Juvenile Iceland Gull, Bubbenhall Lakes. Photo by Dan Watson.

Steve Clifton has recently photographed another dark, fresh looking Juv. Iceland Gull in Yorkshire.

It was almost surprising to see just one white-winger in the Draycote roost that night, a Juv. Glaucous Gull found by John. This was another dark individual taking the tally thus far to 3 Ad./Sub.Ad., two pale and two dark juveniles. The only other bird of note in the roost was the 1st W Caspian Gull seen earlier at Bubbenhall, picked out by Dan.

The ‘Gull roostin Blues’ 2017 remix

Landfill sites are closing down and those still in operation are moving towards a complete cessation of food waste processing in compliance with European directives. It seems the excellent gull watching opportunities afforded by the Midlands region are living on borrowed time. Though a number of sites have reported massive declines in numbers, for the time being  the Rugby/Coventry area is still doing OK with tips still producing the goods at Weston and Shawell and many of the birds from these sites roosting at Draycote.

I hardly did any birding towards the end of 2016 but did see the first Iceland Gull of the winter, a Sub.Ad. found by John Judge in the Draycote roost on 04/12. Sub.Ad.’s were at Chasewater on 24/12/16 and Bartley from 30-31/12/16 so these records may refer to the same individual.  Following the period of NW winds over the New Year period John found a Juv. Glaucous Gull on 03/01. Very soon after that he picked up an Ad. and almost immediately another apparent ‘white-winger’ which caused some head scratching for a while and remains difficult to resolve with absolute confidence. The primary projection of this bird looked too long for Glaucous Gull but the bird was the size of the largest Herring Gull and had a bill which appeared too long and deep for Iceland Gull. I checked the grey tone and thought it a little dark but was never able to get it in the same field of view as the Ad. Glaucous Gull. I considered a Herring Gull with white primaries but they are partial albinos and usually have upperpart colouration identical to Herring Gulls or other extensive areas of white plumage. This bird looked a lot like a Glaucous Gull save the long primary projection and the fact that the upperparts were perhaps a shade dark. In the end I ‘phoned a friend’ and the one possibility he raised which we had not really considered was a hybrid. John soon found photos of a bird in Essex which was not dissimilar, they can be viewed here by scrolling down to the second set of images of a putative back cross taken in January 2010 .  Though there was no dark pigmentation visible in the primaries of our bird it would have been difficult to discern any as pale as that shown by the bird in the link at the ranges involved.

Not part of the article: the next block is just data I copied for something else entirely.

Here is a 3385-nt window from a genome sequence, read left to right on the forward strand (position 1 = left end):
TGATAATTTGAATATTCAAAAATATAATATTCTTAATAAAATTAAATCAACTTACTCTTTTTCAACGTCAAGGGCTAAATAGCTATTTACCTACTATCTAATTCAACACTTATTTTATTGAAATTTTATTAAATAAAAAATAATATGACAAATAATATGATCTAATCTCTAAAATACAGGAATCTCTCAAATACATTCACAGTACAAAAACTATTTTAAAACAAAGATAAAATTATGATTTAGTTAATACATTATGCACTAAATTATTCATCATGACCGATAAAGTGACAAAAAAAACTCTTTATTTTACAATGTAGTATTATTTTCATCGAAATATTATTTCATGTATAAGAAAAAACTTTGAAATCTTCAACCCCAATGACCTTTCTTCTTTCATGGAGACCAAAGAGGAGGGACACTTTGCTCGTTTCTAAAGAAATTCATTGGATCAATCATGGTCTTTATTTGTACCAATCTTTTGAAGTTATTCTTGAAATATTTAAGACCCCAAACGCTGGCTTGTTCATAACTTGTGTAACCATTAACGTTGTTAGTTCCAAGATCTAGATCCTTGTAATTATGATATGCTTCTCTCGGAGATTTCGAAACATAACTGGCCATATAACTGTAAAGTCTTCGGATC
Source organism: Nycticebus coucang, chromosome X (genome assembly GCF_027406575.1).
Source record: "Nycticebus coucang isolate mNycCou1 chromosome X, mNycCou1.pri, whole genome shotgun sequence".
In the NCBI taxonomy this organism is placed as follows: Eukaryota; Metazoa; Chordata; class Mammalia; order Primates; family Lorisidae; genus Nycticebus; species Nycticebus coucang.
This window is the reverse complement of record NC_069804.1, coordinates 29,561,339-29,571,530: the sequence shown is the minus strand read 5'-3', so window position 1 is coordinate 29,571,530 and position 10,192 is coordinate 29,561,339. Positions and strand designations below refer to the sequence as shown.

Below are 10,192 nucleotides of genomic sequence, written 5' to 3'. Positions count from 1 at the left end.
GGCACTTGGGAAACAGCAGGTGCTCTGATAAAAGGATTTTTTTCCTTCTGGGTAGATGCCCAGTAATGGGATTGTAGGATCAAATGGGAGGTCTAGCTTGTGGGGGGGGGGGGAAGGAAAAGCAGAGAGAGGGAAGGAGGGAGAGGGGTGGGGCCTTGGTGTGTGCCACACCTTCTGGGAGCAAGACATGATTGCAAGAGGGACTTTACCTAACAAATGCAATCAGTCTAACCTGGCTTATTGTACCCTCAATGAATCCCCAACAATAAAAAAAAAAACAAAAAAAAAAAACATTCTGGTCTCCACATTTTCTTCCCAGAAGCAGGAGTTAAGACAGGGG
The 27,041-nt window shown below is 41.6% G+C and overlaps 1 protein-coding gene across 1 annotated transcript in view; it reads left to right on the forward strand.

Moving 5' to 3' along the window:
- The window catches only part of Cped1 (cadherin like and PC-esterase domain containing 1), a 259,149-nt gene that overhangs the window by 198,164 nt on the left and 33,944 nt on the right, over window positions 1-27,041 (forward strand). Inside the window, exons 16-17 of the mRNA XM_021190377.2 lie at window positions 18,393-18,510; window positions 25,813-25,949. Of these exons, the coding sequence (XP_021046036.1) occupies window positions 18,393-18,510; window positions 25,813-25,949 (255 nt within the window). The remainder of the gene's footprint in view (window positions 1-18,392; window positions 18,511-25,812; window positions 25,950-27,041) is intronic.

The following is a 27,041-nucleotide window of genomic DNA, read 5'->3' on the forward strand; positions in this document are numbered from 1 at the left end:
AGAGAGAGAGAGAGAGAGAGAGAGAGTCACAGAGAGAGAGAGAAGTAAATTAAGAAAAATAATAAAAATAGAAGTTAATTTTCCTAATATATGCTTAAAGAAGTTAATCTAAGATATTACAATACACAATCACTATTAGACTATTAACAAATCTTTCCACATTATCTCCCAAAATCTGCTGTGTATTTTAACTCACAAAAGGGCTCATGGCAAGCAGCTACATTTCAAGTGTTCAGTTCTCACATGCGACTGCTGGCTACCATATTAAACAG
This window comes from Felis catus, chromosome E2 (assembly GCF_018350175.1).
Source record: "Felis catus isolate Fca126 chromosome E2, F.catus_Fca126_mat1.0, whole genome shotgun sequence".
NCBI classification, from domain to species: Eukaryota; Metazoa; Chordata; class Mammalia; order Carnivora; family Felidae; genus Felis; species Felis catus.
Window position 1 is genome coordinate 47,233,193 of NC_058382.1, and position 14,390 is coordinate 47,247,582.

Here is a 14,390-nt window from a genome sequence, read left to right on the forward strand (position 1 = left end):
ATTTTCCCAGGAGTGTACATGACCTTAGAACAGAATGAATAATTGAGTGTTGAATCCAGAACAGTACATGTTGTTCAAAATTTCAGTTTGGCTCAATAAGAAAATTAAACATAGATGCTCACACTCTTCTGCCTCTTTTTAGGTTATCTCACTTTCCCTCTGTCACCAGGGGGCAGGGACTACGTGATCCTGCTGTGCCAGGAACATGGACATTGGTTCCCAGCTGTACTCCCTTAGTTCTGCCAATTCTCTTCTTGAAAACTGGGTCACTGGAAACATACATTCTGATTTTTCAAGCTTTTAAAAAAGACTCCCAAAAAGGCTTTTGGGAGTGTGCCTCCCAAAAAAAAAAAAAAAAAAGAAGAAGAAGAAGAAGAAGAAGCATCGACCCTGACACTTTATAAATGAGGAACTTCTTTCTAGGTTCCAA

The following day I went to work on my HLS study farm at Kenilworth so I could check Weston Landfill on the way home. There were few birds visible anywhere except one of the favoured loafing fields and I found the Juv. Glaucous Gull there. It was a dark individual and very fresh looking, quite smart when seen in decent light at a sensible range. The following day John saw it on the lagoons off Paget’s Lane where he took this photo which neatly illustrates the challenges of local gull watching.


Juv. Glaucous Gull, (centre, rear) BubbenhallPhoto by John Judge.

The Juv. was seen at Draycote again the same evening but the Ad. could not be found. Another Glaucous Gull was in the Draycote roost from 08-09/01. This bird had a pale bill with a dark spot on the gonys suggesting it may have been a 4th W and whilst no remnant brown markings were visible on the coverts it was, as ever, seen at long range.  Whilst birding the Paget’s Lane lagoons on 10/01 with John Judge and Roland Hopkins this bird dropped in and flew out again so quickly little light was shed on it’s age.  Trying to relocate it I discovered a different bird in the favoured loafing field off Watery Lane.  This gave, comparatively, good views and whilst no remnant brown markings were visible on the wing coverts, the bill was so pale it again suggested immaturity.


Ad./Sub.Ad. Glaucous Gull, Weston Landfill. Photo by John Judge.

This bird was smaller than the one which visited the lagoons earlier and had a longer primary projection, features we were able to double check when both were located (and viewed simultaneously) in the Draycote roost that evening.

Caspian Gulls were close enough to pull out of the Draycote roost on 06/12/16 (Ad.), 03/01/17 and 04/01/17 (two different 1st W, the first of which was thought to be the same bird reorded on the lagoons off Paget’s Lane on 10/01). Another adult was in the same field as the Glaucous Gull pictured above. An adult Mediterranean Gull was present in the Draycote roost from 03-04/01.  An Ad. Herring Gull with yellow legs was at Weston Landfill on 05/01.  A large rangy bird with dark grey upperparts, a complete white tip and extensive white tounge visible on the underside of p10 it seems likely to have come the NE of the species range.  The web site of the gull research organisation is the best reference for those interested in these birds  and states that ‘yellow-legged individuals are present throughout Scandanavia’.  The leg colour may simply be related to the level of carotenoids in the diet and occurs at high frequencies among populations breeding around fresh and brackish water.  It is the first yellow-legged Herring Gull I have seen locally but of course they will not be discernable at a reservoir gull roost.  It is interesting to note that an Ad. sporting a long, close fitting red ring of the type commonly used in Finland and Russia  was seen at the same locality on 21/02/13.  A Finnish ringed bird with yellow legs was also recorded recently at Shawell in nearby Leicestershire.